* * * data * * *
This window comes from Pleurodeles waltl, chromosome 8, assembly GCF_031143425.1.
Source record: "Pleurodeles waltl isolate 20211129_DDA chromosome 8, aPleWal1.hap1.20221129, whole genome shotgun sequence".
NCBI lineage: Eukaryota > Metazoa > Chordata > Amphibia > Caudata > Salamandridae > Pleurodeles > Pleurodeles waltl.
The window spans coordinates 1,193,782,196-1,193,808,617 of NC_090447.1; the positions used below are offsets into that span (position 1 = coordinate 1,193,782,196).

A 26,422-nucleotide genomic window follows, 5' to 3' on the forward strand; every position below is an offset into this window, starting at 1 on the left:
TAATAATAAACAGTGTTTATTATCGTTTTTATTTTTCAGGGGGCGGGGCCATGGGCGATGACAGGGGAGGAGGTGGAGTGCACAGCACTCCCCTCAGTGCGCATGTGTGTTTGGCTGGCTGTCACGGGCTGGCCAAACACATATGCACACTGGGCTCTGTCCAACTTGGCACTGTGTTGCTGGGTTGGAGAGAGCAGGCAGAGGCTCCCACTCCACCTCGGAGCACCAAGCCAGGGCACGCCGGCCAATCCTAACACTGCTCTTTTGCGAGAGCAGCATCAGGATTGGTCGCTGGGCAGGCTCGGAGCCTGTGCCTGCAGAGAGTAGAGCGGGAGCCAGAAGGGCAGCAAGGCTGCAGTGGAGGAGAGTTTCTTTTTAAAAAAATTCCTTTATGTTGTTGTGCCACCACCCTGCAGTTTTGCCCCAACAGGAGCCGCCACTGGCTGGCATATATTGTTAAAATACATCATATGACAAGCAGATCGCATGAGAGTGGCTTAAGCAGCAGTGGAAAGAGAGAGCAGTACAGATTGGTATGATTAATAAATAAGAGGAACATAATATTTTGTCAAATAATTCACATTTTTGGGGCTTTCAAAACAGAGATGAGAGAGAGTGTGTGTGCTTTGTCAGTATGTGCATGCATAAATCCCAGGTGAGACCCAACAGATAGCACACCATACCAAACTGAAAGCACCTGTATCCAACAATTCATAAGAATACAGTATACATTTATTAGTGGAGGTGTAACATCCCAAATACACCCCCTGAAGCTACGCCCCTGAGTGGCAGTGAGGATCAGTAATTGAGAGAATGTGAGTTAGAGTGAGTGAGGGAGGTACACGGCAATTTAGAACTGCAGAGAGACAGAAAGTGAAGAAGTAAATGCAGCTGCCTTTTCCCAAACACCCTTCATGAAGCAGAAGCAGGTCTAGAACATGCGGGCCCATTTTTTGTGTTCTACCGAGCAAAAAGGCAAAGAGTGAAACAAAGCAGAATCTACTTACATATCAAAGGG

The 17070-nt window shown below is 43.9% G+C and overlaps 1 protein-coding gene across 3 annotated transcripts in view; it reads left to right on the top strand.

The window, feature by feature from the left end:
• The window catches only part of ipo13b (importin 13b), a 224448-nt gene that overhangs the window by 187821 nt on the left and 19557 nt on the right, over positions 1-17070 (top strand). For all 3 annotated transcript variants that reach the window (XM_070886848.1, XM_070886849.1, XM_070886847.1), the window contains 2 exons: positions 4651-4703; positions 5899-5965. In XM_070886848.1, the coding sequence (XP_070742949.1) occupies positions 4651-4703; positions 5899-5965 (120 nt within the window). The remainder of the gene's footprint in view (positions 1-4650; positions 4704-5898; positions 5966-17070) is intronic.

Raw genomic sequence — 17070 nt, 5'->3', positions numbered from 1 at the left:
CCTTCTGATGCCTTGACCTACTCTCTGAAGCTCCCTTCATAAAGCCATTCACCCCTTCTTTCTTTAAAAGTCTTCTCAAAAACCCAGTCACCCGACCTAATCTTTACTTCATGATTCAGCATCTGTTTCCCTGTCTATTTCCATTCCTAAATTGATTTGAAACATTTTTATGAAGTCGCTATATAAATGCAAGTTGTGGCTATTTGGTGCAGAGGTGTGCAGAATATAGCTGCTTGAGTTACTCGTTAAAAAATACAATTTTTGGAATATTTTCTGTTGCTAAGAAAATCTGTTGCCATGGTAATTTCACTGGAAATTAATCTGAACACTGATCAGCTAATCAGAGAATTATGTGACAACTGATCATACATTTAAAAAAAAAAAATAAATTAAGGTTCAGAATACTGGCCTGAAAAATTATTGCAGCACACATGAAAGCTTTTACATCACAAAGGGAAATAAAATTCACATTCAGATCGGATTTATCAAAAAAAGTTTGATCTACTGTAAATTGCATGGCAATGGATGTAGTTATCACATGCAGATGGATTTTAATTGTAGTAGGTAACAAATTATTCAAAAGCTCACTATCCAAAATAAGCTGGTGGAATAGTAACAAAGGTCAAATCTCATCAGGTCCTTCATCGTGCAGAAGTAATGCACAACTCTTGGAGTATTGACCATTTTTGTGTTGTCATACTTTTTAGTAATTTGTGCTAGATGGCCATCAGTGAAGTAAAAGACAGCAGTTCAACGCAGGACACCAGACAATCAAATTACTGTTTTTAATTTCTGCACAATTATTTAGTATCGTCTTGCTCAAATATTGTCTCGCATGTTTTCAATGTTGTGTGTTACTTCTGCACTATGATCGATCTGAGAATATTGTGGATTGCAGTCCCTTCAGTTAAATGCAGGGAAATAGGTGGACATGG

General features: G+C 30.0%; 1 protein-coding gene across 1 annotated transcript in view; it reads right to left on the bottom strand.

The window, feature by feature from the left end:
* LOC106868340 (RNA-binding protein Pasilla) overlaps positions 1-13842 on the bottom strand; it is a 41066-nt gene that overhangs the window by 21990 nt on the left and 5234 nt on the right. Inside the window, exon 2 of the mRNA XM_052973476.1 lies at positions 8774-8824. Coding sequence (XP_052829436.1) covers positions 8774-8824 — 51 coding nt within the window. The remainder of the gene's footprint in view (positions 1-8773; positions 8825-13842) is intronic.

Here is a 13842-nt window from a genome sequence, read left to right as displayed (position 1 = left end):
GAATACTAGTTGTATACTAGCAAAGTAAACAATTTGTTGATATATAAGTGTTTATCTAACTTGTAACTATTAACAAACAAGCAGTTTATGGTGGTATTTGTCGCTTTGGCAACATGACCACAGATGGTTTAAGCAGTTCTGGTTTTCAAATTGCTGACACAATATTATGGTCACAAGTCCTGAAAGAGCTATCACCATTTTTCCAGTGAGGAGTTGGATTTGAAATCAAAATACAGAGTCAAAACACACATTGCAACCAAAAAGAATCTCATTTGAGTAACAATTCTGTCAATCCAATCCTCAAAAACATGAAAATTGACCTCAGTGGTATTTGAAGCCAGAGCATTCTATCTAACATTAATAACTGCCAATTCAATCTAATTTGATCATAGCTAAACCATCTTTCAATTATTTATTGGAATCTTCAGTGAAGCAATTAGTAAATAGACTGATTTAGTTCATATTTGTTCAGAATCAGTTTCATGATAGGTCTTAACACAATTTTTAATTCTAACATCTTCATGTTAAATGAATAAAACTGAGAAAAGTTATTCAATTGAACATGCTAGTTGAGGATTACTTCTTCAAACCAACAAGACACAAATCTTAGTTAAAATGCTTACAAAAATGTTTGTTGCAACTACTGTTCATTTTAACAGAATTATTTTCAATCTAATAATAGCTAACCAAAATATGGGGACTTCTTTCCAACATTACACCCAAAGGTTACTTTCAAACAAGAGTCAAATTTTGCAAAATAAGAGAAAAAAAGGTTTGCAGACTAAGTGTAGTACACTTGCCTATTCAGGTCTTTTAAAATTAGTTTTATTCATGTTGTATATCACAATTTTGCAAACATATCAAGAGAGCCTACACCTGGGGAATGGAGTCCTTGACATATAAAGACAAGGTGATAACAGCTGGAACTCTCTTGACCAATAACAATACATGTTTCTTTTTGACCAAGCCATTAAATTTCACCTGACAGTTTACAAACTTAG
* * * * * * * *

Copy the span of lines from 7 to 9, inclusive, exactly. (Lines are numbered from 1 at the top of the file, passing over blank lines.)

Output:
The 17070-nt window shown below is 43.9% G+C and overlaps 1 protein-coding gene across 3 annotated transcripts in view; it reads left to right on the top strand.

The window, feature by feature from the left end:
• The window catches only part of ipo13b (importin 13b), a 224448-nt gene that overhangs the window by 187821 nt on the left and 19557 nt on the right, over positions 1-17070 (top strand). For all 3 annotated transcript variants that reach the window (XM_070886848.1, XM_070886849.1, XM_070886847.1), the window contains 2 exons: positions 4651-4703; positions 5899-5965. In XM_070886848.1, the coding sequence (XP_070742949.1) occupies positions 4651-4703; positions 5899-5965 (120 nt within the window). The remainder of the gene's footprint in view (positions 1-4650; positions 4704-5898; positions 5966-17070) is intronic.